The New Roles of Franchising

By Steven Belmonte CEO, Vimana Franchise Systems LLC | November 30, 1999

In today's trying economic times, all businesses are taking a hit - especially the lodging sector. As the environment gets more competitive, hotel executives are forced to become more creative business people. After making their mortgage payments, the next biggest expense hotel owners are dishing out are the fees to their franchise company. And that's causing them to take pause and reassess their business plans. In a play of a slight role reversal, the franchisees are now interviewing franchisors to decide which one has a better plan for their property.

This shift in focus has allowed emerging brands like the Lexington Hotels (full disclosure - I'm the President, CEO & Partner of this company) to take front and center stage in the minds of hoteliers because of our solid infrastructure, comprehensive resources, and lower franchising fees. In a nutshell, hoteliers are asking what measures they can implement during these hard economic times besides just reducing energy costs and payroll. They are re-evaluating their franchising contracts and looking to get involved with one that allows more freedom, has lower costs, have less binding contracts, and a Freestyle model.

In addition to the new hotel owner-friendly brands that are becoming more attractive to the staid and antiquated franchise model of yesteryear, the advent of new technologies and social networking sites has played a large role in franchising as well. Unlike a decade ago when size and name recognition really did matter in generating brand recognition that led to reservations - the Internet has offered a viable alternative to smaller brands and independent hotels - thus leveling the proverbial playing field for smaller and newer hotels. More importantly, the Internet has also created a shift in the booking habits of leisure and business travelers.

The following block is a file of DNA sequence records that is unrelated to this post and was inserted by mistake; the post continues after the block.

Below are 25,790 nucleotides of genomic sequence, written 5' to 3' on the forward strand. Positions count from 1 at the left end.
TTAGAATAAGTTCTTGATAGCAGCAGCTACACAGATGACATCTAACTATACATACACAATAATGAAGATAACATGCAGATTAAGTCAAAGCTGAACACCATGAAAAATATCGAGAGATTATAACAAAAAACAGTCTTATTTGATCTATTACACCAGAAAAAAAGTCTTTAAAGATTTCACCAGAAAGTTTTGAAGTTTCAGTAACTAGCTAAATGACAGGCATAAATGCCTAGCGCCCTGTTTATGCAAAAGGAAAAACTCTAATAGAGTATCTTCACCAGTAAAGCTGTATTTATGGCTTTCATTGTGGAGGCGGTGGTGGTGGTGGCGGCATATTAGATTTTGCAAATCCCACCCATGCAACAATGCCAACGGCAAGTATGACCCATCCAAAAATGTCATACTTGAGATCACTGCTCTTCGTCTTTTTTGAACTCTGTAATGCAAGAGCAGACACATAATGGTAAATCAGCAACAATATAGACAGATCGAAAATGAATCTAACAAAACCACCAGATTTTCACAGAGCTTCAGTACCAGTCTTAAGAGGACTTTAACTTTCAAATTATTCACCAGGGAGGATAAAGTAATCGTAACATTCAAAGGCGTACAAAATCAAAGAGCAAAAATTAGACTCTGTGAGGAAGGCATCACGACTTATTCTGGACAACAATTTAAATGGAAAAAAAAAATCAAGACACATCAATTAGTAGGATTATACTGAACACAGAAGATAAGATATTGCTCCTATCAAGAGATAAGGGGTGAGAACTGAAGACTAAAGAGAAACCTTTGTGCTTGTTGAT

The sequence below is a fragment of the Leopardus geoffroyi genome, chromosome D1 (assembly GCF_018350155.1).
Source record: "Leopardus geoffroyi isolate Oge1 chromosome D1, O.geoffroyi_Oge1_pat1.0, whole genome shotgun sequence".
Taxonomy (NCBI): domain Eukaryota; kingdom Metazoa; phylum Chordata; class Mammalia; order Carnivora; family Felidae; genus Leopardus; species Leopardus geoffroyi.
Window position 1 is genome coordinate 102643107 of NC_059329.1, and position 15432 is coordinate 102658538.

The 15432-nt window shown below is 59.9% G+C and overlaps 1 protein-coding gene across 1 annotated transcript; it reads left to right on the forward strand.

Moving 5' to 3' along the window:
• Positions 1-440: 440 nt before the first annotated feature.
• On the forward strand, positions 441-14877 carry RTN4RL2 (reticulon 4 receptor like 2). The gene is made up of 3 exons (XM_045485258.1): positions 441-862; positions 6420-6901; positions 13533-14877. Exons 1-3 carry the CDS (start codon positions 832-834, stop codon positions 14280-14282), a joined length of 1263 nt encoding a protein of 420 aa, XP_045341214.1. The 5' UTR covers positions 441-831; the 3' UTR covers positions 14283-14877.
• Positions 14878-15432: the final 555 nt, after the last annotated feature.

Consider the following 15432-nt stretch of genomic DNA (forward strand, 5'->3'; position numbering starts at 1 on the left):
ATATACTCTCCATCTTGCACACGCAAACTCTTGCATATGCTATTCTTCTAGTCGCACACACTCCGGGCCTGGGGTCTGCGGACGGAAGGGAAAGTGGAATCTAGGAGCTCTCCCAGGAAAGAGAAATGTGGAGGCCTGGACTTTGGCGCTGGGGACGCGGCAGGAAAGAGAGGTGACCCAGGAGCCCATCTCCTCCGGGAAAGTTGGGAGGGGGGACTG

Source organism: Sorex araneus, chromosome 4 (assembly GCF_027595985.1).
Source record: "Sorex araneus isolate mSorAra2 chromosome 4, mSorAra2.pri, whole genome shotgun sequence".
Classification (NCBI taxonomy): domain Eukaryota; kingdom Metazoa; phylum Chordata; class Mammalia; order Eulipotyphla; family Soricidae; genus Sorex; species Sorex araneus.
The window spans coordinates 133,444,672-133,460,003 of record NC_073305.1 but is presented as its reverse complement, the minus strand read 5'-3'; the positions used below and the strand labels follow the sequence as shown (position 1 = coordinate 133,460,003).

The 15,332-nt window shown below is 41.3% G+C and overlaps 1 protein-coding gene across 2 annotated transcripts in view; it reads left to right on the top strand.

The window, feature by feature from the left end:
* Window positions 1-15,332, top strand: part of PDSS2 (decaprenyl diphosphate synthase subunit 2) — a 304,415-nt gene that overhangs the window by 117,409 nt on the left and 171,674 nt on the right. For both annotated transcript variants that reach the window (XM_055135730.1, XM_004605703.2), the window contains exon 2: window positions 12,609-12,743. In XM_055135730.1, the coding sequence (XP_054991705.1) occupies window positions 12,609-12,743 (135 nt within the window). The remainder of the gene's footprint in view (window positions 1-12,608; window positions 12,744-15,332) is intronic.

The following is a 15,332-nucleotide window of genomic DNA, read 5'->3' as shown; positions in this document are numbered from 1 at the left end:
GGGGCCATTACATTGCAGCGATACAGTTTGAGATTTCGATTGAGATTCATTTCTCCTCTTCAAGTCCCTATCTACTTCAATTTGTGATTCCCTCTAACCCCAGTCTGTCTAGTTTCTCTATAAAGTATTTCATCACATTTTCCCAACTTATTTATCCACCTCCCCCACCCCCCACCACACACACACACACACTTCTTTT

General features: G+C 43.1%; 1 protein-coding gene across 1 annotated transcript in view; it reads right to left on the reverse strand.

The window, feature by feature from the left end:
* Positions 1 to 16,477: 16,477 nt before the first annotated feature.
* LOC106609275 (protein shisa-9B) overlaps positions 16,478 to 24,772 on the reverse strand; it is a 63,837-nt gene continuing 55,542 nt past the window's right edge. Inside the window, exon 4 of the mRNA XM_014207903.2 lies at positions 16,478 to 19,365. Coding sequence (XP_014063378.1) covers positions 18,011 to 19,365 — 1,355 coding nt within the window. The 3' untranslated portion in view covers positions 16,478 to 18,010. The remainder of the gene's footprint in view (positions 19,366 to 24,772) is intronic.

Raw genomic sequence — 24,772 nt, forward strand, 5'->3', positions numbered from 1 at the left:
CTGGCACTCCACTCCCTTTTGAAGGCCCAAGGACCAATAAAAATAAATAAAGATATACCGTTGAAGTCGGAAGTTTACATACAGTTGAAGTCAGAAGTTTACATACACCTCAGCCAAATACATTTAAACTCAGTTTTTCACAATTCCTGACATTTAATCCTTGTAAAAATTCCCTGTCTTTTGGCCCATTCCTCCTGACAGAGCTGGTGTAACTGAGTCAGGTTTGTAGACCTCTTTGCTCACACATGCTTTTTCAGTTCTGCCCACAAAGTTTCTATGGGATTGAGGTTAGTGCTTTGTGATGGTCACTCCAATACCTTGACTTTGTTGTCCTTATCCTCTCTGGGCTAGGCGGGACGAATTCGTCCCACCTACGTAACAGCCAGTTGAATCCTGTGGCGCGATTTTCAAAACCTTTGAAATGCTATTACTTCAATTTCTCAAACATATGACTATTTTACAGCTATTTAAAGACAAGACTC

Nowadays smaller brands can create the same exposure and booking capabilities as the larger brands. When travelers go online to book accommodations they are no longer calling up the websites of a hotel chain but going instead to general booking sites like Travelocity, Expedia, HotWire, Orbitz, Priceline, and many others. The initial query is based on location and the second is for a price range. Once the online shopper has plugged in those two requests, they shop around and narrow down their choices by looking at property photos, customer reviews, and amenities offered. These are all tools that have allowed smaller brands to chip away at the dominance once held by the larger chains.

Changes are taking place inside the franchises' executive offices as well. Quickly disappearing are the days where the 'one size fits all' mentality was the norm in franchising. The standardized rulebook that each franchising company has been using across the board from New York City to Des Moines can no longer be justified. The amenities needed in New York City to be competitive in that very viable and fast-paced market are completely different from the ones needed in the Des Moines market to remain competitive. While it may be convenient for the franchisor to have one rulebook but it's unjust for the franchisee.